Innisfail traffic, Cessna 152/172, Tango Quebec Romeo, joining crosswind, runway 14, Innisfail.

My landlady is what we in the Netherlands, well actually everywhere in the world, call a BADASS. She always had a need for speed, but after years of driving it didn’t provide her with the same rush of adrenaline. So one day she though: “Maybe I should fly” and thats how she became a pilot. She is now in training for her navigation, at least that’s what I think she’s doing, because she calls al her flights “nav-flights”.


I already had the privilege to fly with her on one of her trainings, but now she invited Stefania and me to join her on her Nav-flight. Super excited, Stef and I were heading to Innisfail at 6.00. We met up with David, the Catalonian instructor, ate some meat pies for lunch and around noon we were up in the air.

I have to tell you something funny about this flight: both Stefania and I are scared for heights and get seasick pretty easy. So drugged up with traveling pills, we were flighting over the Tablelands. It was beautiful to see the rainforest and waterfalls from the sky, to see the clouds up close and to see the transition fro rainforest to nothing/bush bush/outback-land.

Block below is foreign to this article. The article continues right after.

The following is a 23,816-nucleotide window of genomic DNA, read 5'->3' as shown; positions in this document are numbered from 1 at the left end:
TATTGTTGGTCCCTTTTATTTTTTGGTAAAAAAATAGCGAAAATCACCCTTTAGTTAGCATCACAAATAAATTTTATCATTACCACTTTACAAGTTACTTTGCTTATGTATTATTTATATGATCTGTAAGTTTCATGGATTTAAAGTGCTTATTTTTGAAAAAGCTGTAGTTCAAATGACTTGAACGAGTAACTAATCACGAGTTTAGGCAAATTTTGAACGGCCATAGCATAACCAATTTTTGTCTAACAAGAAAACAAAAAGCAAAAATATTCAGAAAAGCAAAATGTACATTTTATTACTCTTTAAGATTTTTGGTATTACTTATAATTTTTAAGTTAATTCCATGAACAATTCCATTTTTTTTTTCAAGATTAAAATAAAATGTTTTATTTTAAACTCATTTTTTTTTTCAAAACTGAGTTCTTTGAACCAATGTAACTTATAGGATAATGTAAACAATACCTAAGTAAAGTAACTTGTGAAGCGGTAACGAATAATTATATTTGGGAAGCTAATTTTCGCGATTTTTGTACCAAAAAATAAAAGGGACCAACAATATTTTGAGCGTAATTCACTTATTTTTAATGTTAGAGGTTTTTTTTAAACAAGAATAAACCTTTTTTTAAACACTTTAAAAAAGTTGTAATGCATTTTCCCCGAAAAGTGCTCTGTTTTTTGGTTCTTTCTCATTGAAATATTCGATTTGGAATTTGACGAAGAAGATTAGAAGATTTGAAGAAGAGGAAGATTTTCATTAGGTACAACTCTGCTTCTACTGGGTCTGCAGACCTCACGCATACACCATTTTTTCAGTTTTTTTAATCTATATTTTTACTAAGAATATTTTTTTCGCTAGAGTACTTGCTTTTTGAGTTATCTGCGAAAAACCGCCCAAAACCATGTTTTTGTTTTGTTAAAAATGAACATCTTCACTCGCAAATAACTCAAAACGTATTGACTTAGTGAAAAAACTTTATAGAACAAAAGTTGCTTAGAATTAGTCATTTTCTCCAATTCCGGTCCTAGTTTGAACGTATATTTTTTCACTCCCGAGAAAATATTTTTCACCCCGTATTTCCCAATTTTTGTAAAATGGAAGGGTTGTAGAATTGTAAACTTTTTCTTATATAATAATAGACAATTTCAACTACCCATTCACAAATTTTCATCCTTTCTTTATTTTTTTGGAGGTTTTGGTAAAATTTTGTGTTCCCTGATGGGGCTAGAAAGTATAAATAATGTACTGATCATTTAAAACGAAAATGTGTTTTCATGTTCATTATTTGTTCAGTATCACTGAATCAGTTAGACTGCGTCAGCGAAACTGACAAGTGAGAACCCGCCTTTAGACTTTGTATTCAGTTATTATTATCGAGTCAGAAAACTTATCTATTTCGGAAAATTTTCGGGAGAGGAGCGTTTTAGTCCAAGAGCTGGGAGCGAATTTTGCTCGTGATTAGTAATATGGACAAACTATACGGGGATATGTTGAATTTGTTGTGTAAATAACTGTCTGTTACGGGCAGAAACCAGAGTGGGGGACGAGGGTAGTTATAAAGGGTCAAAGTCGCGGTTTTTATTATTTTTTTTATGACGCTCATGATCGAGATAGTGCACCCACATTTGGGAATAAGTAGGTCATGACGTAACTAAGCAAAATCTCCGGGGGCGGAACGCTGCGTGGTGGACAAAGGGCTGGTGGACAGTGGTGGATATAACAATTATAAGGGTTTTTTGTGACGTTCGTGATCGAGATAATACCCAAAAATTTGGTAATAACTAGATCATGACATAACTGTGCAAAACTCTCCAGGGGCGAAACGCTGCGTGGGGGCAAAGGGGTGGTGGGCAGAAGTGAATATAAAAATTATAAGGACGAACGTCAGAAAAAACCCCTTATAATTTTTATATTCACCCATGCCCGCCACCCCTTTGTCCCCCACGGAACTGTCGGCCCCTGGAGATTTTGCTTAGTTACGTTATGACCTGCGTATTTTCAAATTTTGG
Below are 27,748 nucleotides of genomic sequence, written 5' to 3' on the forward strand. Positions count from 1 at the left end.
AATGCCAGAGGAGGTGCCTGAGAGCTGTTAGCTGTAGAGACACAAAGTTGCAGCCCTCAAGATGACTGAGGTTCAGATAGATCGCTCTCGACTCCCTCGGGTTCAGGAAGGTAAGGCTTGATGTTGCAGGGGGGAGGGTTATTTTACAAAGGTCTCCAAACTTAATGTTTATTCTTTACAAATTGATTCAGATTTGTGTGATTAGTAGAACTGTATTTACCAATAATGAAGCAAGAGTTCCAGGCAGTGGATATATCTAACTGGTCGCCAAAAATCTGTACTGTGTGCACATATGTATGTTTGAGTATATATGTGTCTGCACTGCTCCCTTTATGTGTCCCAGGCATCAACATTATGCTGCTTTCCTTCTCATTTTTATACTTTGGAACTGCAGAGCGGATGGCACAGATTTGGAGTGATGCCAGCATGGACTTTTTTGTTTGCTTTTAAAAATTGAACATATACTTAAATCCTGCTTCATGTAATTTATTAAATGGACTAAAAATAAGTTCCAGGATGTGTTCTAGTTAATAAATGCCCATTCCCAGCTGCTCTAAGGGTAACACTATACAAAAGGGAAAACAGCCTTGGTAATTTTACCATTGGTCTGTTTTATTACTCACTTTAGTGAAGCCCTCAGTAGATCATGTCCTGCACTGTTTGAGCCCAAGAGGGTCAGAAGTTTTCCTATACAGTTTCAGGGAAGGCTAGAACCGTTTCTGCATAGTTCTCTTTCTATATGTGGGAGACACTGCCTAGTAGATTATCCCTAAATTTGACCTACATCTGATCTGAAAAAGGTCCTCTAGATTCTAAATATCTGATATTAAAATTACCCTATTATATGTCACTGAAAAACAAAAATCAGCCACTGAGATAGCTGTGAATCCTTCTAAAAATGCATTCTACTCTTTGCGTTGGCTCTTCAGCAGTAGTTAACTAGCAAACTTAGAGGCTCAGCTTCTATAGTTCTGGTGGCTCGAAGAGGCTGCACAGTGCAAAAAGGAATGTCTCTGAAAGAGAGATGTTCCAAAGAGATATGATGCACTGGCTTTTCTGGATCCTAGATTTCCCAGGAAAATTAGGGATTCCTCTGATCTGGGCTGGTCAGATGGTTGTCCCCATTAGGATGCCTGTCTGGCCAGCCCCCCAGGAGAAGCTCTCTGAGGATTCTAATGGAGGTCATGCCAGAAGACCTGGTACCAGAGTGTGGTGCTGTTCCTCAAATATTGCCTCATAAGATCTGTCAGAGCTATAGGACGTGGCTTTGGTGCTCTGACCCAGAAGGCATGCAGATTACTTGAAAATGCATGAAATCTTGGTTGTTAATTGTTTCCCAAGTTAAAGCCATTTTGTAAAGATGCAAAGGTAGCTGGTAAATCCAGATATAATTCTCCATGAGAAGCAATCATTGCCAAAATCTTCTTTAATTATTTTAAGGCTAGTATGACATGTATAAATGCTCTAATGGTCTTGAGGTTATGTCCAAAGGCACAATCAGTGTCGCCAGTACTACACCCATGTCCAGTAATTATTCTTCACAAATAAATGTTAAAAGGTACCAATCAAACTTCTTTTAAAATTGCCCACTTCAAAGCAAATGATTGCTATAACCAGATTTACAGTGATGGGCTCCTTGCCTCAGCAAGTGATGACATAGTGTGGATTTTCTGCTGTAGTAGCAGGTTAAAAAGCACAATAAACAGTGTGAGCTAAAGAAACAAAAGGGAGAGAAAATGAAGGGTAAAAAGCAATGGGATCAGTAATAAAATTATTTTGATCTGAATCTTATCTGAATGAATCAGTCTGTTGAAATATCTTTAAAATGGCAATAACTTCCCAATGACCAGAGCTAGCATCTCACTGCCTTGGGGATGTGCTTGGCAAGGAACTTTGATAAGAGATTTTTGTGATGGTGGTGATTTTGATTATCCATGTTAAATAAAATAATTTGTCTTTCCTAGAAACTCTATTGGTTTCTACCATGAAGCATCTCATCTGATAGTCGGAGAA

1,5 hour later we arrived at Mount Surprise, which is located in the middle of whoop whoop (Australian slang for nowhere). The winds weren’t working like our pilot wanted so the landing was a bit…rough..yes that is the proper way to say it. But as any proper pilot says:

“Any landing you can walk away from is a good landing, even if you have to walk through the living room and out the front door of the house you crashed into.”

We flew back to Innisfail, but not before we flew over the Reef. The Great Barrier Reef is as beautiful from the sky as underwater. Our pilot decided to do some 30 degree turns,
which made the flight sickness even worse, but in the end everything was worth it!!

Thank you, Rhi!


About Ruth-Eva Matahelumal

Dutch New Media student, optimist, wannabe-worldchanger, proud Moluccan, happy. In any order.
This entry was posted in James Cook and tagged , , , , , . Bookmark the permalink.

Leave a Reply

Your email address will not be published. Required fields are marked *